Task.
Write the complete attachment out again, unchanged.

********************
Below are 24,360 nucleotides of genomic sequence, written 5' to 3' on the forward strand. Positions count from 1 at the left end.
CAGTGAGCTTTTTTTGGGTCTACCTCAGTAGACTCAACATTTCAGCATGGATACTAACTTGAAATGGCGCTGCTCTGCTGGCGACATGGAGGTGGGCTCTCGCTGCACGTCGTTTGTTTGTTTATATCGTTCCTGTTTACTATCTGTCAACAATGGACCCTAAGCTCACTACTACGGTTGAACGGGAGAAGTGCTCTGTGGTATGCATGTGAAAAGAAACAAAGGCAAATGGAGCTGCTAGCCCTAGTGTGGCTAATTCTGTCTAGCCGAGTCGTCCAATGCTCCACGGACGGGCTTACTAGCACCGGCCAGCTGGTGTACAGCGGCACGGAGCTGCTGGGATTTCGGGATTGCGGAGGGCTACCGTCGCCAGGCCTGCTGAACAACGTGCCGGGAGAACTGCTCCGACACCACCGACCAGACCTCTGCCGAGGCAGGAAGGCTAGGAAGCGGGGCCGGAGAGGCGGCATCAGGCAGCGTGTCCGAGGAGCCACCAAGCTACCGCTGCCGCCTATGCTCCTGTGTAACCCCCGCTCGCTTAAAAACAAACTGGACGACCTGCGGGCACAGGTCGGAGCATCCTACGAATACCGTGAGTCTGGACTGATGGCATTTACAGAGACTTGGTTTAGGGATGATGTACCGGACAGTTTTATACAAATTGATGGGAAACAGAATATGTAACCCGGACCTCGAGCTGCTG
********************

Below are 24,360 nucleotides of genomic sequence, written 5' to 3' on the forward strand. Positions count from 1 at the left end.
CAGTGAGCTTTTTTTGGGTCTACCTCAGTAGACTCAACATTTCAGCATGGATACTAACTTGAAATGGCGCTGCTCTGCTGGCGACATGGAGGTGGGCTCTCGCTGCACGTCGTTTGTTTGTTTATATCGTTCCTGTTTACTATCTGTCAACAATGGACCCTAAGCTCACTACTACGGTTGAACGGGAGAAGTGCTCTGTGGTATGCATGTGAAAAGAAACAAAGGCAAATGGAGCTGCTAGCCCTAGTGTGGCTAATTCTGTCTAGCCGAGTCGTCCAATGCTCCACGGACGGGCTTACTAGCACCGGCCAGCTGGTGTACAGCGGCACGGAGCTGCTGGGATTTCGGGATTGCGGAGGGCTACCGTCGCCAGGCCTGCTGAACAACGTGCCGGGAGAACTGCTCCGACACCACCGACCAGACCTCTGCCGAGGCAGGAAGGCTAGGAAGCGGGGCCGGAGAGGCGGCATCAGGCAGCGTGTCCGAGGAGCCACCAAGCTACCGCTGCCGCCTATGCTCCTGTGTAACCCCCGCTCGCTTAAAAACAAACTGGACGACCTGCGGGCACAGGTCGGAGCATCCTACGAATACCGTGAGTCTGGACTGATGGCATTTACAGAGACTTGGTTTAGGGATGATGTACCGGACAGTTTTATACAAATTGATGGGAAACAGAATATGTAACCCGGACCTCGAGCTGCTG